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Efficacy of an Epidural Versus a Fascia Iliaca Compartment Catheter After Hip Surgery

This study has been withdrawn prior to enrollment.
(The study was proposed but never started due to other commitments)
Sponsor:
Information provided by (Responsible Party):
Luke Y. Wang, Boston Children's Hospital
ClinicalTrials.gov Identifier:
NCT01835106
First received: April 16, 2013
Last updated: August 9, 2017
Last verified: August 2017
  Purpose

The investigators are investigating two ways of treating pain after hip surgery. One way is though a thin tube (called a catheter), and it is placed into the back so that pain-numbing drugs can reach the nerves near the backbone. This is called an "epidural" catheter. Another way is to place the catheter close to the hip, where the surgery is done, so that the pain-numbing drugs can reach some of the nerves more locally. This is called a "fascia iliaca compartment" catheter.

The investigators do not know which way is best to treat pain, or has fewer side effects, or allows a patient to leave hospital faster. Usually, patients would receive only one type of catheter for pain relief. To do this comparison, the investigators would place both catheter types, so that patients help us tell which one works better.


Condition Intervention
Postoperative Pain Procedure: Epidural catheter is used postoperatively Procedure: Fascia iliaca compartment catheter is used postoperatively

Study Type: Interventional
Study Design: Allocation: Randomized
Intervention Model: Parallel Assignment
Masking: Double (Participant, Care Provider)
Primary Purpose: Treatment
Official Title: A Prospective, Randomized, Double-blind, Placebo-controlled, Crossover Trial of Epidural Analgesia Versus a Surgically-placed Fascia Iliaca Compartment Catheter for Postoperative Pain After Periacetabular Osteotomy

Further study details as provided by Luke Y. Wang, Boston Children's Hospital:

Primary Outcome Measures:
  • Number of days until all pre-defined readiness-to-discharge criteria for hip surgery are met [ Time Frame: 1-5 days ]
    1. Numerical pain rating score <4 at rest, and <6 with movement,
    2. Independence from intravenous opioids for 12 hours, and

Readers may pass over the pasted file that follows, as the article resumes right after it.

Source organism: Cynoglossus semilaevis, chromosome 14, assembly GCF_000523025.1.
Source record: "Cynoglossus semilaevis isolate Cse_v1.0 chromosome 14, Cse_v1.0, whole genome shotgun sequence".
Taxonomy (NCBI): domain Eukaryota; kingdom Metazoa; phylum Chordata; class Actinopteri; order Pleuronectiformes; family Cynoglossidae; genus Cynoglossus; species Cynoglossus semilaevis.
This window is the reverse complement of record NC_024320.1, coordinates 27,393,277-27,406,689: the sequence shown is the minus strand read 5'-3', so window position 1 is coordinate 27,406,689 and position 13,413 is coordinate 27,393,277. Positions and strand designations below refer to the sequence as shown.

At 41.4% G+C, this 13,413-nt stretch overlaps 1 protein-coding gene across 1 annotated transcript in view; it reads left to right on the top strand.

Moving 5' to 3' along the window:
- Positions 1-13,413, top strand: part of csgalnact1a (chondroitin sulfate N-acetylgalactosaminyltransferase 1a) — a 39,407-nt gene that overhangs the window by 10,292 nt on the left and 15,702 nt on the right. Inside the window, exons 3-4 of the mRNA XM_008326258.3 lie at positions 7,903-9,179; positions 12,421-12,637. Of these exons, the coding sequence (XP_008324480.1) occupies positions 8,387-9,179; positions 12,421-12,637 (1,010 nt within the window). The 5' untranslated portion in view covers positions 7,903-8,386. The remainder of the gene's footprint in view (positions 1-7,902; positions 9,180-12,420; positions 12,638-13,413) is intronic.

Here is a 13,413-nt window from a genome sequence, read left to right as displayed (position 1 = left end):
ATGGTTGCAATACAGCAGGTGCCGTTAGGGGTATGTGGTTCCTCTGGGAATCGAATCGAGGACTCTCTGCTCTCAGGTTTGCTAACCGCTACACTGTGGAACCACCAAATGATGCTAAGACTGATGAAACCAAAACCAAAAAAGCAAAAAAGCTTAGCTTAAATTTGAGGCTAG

3. Ambulation at least 30 m, without a time limit


Enrollment: 0
Study Start Date: April 2013
Study Completion Date: April 2013
Primary Completion Date: April 2013 (Final data collection date for primary outcome measure)
Arms Assigned Interventions
Active Comparator: Epidural
Epidural catheter is used postoperatively
Procedure: Epidural catheter is used postoperatively
Experimental: Fascia Iliaca Compartment
Fascia iliaca compartment catheter is used postoperatively
Procedure: Fascia iliaca compartment catheter is used postoperatively

  Eligibility

Ages Eligible for Study:   15 Years to 35 Years   (Child, Adult)
Sexes Eligible for Study:   All
Accepts Healthy Volunteers:   No
Criteria

Inclusion Criteria:

  • Weight >40 kg
  • Radiographic evidence of hip dysplasia amenable to unilateral surgical treatment by periacetabular osteotomy
  • Western Ontario and McMaster Universities Arthritis Index (WOMAC) pain subscale >4/20
  • Age between 15 and 35 years
  • Good or excellent preoperative joint congruency

Exclusion Criteria:

  • Hematologic or neurologic contraindications to epidural catheter placement
  • Significant renal, hepatic, or cardiac disease
  • Peptic ulcer disease
  • Bleeding disorders
  • Severe asthma
  • Hypersensitivity to non-steroidal antiinflammatory drugs
  • Developmental delay
  • History of substance abuse
  • Chronic opioid use
  • Chronic pain in non-hip locations
  Contacts and Locations
Choosing to participate in a study is an important personal decision. Talk with your doctor and family members or friends about deciding to join a study. To learn more about this study, you or your doctor may contact the study research staff using the Contacts provided below. For general information, see Learn About Clinical Studies.

Please refer to this study by its ClinicalTrials.gov identifier: NCT01835106

Locations
United States, Massachusetts
Boston Children's Hospital
Boston, Massachusetts, United States, 02115
Sponsors and Collaborators
Boston Children’s Hospital
Investigators
Principal Investigator: Luke Y Wang, MD Boston Children’s Hospital
  More Information

Responsible Party: Luke Y. Wang, Instructor in Anesthesia, Boston Children's Hospital
ClinicalTrials.gov Identifier: NCT01835106     History of Changes
Other Study ID Numbers: 3650
Study First Received: April 16, 2013
Last Updated: August 9, 2017

Keywords provided by Luke Y. Wang, Boston Children's Hospital:
Postoperative Care

Additional relevant MeSH terms:
Pain, Postoperative
Pain
Neurologic Manifestations
Nervous System Diseases
Postoperative Complications
Pathologic Processes
Signs and Symptoms

ClinicalTrials.gov processed this record on August 22, 2017